Justice AK Rajan report shows how NEET disadvantages poor candidates

Comparative demographic data of students who have been admitted to medical colleges in TN over the years shows harsh changes for poor and marginalised students post NEET.
NEET students walking into exam hall
NEET students walking into exam hall

Data from the Justice AK Rajan committee report shows that NEET (National Eligibility Cum Entrance Test) hinders rural, poor, and government school students from securing admissions in medical colleges. Particularly Tamil medium educated, state board students, and first generation graduates, have a tough time clearing NEET, the report shows. 

Based on the table below, in 2010, 80.2% of English medium-educated students and 19.79% of Tamil medium students were admitted to various medical colleges in Tamil Nadu. But in 2017 after NEET was introduced, 98.41% of students who got admissions were English-medium educated. Only 1.6% of students who secured seats were Tamil-medium educated. Not much has changed this year too. In 2020-2021, 98.01% students who secured medical admission were English-medium educated, the rest 1.99% studied in Tamil medium schools. 

NEET does poorly in other metrics of social development too. For example, data from pre- and post-NEET years show that the exam heavily favours non-first generation graduates or FGGs. In 2010-2011, the percentage of FGG candidates securing medical seats was 24.61% (non-FGGs securing admissions stood at 75.39%). 

But in 2017, after NEET, this percentage dropped drastically to 14.46% of FGG candidates securing medical seats, leaving the rest (a huge chunk of 85.54%) to non-FGG candidates. 

NEET also puts Tamil Nadu’s State Board Students at a disadvantage, as the exam and its curriculum favours CBSE educated students. The below table shows that in 2014-2015, out of 1,798 state board students who applied, 26 got into government medical colleges, and 12 got into self financed medical colleges — making it a total of 38 state board candidates to secure seats in Tami lNadu.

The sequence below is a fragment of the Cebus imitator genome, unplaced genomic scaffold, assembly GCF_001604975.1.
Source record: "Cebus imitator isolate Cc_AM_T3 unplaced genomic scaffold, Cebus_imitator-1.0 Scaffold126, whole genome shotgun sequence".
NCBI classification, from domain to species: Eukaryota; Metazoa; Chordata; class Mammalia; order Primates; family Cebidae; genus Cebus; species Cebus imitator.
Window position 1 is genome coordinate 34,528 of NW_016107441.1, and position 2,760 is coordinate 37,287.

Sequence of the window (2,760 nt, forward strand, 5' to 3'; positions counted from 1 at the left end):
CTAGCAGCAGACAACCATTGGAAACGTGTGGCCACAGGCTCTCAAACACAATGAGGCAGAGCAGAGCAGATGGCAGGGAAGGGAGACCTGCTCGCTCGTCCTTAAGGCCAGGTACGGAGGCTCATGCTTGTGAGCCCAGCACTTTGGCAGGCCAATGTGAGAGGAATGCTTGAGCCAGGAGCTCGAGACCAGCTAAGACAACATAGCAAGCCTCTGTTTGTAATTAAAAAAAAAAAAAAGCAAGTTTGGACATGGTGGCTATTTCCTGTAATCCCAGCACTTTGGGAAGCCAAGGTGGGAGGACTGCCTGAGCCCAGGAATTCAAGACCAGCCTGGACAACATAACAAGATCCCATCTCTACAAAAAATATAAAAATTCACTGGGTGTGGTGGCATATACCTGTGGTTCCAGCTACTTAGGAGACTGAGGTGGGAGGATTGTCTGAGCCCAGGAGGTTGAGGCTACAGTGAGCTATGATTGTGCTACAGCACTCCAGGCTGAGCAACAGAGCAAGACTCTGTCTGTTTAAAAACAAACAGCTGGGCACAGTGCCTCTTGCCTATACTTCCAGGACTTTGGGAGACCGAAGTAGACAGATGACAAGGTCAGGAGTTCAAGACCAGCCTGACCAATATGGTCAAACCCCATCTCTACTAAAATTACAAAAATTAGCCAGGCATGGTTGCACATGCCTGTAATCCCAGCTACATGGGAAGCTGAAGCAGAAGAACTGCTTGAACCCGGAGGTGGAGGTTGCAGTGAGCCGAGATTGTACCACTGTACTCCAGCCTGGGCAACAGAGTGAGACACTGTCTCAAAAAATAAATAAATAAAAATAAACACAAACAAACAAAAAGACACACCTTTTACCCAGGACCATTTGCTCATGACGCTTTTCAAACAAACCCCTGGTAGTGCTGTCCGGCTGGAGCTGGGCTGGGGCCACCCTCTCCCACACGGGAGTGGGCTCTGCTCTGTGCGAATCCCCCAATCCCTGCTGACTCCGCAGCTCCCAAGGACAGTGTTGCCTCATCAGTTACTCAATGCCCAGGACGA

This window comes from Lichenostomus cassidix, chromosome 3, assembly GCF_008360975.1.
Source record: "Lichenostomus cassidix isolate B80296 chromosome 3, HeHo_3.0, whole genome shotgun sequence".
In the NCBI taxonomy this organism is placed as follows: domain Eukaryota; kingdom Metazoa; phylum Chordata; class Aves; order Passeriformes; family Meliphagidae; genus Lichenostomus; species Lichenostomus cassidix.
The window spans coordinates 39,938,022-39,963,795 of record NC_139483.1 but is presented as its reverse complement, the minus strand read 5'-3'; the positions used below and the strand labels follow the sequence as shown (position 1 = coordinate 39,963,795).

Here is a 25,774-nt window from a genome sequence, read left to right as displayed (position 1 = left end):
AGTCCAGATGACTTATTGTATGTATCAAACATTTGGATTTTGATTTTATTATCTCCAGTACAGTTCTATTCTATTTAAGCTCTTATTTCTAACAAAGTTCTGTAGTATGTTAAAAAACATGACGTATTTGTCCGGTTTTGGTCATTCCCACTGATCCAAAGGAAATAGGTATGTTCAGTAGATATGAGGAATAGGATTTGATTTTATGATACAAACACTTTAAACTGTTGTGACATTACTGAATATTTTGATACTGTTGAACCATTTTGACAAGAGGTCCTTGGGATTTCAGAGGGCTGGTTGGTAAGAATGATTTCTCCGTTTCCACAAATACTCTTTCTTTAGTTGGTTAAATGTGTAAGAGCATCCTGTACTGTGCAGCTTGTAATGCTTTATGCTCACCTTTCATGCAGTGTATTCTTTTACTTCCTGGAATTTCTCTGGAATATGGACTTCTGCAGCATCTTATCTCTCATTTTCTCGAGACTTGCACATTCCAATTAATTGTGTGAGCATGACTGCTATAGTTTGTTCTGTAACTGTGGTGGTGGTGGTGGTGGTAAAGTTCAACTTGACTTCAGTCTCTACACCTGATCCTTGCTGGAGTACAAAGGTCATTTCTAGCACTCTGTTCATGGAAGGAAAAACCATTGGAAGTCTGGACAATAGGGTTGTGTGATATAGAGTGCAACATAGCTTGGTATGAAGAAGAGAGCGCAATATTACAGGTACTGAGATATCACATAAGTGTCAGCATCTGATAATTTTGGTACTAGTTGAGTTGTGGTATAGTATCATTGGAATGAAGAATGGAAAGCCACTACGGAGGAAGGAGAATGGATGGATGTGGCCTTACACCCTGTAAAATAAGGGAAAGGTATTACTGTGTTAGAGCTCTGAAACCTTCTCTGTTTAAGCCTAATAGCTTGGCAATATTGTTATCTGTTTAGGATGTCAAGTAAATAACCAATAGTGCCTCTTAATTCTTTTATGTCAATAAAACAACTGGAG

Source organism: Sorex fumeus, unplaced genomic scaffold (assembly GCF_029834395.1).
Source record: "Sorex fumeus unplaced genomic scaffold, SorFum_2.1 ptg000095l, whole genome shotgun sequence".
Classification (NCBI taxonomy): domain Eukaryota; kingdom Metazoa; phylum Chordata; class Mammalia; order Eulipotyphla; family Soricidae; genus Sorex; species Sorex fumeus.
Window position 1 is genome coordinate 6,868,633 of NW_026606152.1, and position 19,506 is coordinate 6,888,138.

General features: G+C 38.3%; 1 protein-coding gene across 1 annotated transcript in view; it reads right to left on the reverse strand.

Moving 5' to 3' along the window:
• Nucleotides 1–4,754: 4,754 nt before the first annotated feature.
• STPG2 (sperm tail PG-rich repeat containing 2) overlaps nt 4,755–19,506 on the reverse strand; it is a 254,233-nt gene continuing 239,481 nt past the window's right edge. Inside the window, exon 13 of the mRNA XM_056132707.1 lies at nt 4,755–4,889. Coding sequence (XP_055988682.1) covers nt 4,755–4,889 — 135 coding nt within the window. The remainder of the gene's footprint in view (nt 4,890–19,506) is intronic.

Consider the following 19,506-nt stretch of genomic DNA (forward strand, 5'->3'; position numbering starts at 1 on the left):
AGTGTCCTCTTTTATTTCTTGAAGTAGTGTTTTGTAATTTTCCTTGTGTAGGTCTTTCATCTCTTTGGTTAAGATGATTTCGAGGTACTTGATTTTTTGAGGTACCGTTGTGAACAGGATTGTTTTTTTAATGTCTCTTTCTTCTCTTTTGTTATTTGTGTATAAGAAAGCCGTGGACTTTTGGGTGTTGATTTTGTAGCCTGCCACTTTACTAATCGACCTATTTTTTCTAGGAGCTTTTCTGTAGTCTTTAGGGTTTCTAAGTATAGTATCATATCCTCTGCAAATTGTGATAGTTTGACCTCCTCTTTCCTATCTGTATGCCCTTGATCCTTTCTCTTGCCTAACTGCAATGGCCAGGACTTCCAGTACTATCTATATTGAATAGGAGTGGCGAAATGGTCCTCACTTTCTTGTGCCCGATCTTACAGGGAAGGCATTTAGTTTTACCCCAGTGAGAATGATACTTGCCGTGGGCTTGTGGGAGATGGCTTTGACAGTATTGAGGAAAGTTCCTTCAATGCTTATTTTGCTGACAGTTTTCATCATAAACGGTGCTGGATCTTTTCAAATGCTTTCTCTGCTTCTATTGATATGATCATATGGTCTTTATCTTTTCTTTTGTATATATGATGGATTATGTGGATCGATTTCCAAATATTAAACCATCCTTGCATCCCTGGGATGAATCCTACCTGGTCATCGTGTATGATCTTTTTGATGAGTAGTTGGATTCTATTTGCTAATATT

However this changed in 2017-2018, post NEET, when no state board candidate out of 474 students who applied secured a government medical seat. Three candidates got seats at self financed medical colleges. 

If state board students are at a set back thanks to NEET, Tamil Nadu’s government students are at a severe disadvantage when it comes to clearing the exam, the report shows. “The NEET has discriminated against them (government school students) further as their MBBS share in the post NEET has fallen down from 14.44% average in the pre-NEET to a negligible 1.7% in 2020- 21 in the post-NEET,” the report states. 

This pattern has also led to several state board and government school students migrating to private CBSE schools after 2017, in order to clear NEET. Data from the report shows that in 2011, government schools had 48.12 % of class 12 students, government aided schools had 30.56% of students and 21.32 % students were in private schools. But from 2017 onwards, the percentage strength of students in government and government aided schools, in class 12, have steadily declined with private schools seeing more admissions. In 2020-2021, 41.94% students of class 12 were in government schools, 25.89 % in government aided schools and 32.17% in private schools.

Most importantly, the number of students clearing the exam on repeat attempts, and there the number of students repeating the exam, has increased drastically in the post-NEET era. 

In 2011-2012, 99.29% of the students cleared the exam in the first try and only 0.71% of candidates were repeaters. But in 2020-2021, only 28.58% of the students secured seats in their first attempt. The rest, 71.42%, were repeating candidates. Repeating is a luxury that only the financially affluent students (typically from non-marginalised sections of the society) can afford to do. In his interview with TheNewsMinute, Justice AK Rajan says that “rural and poor students don't have resources or wherewithal to write NEET” and cannot repeat the exam. 

Social groups clearing NEET in open category 

Not surprisingly, NEET has robbed marginalised sections including SC/ST candidates of the few seats they secured in the pre-NEET era. Data shows that in 2011-12, 2.69% SC, 0.38% SCA (Scheduled Caste Assistance) and 0.19% ST students secured MBBS seats in the open category. In 2020-2021, this number has fallen to 1.10%, 0.11% and 0% for the same communities respectively. 

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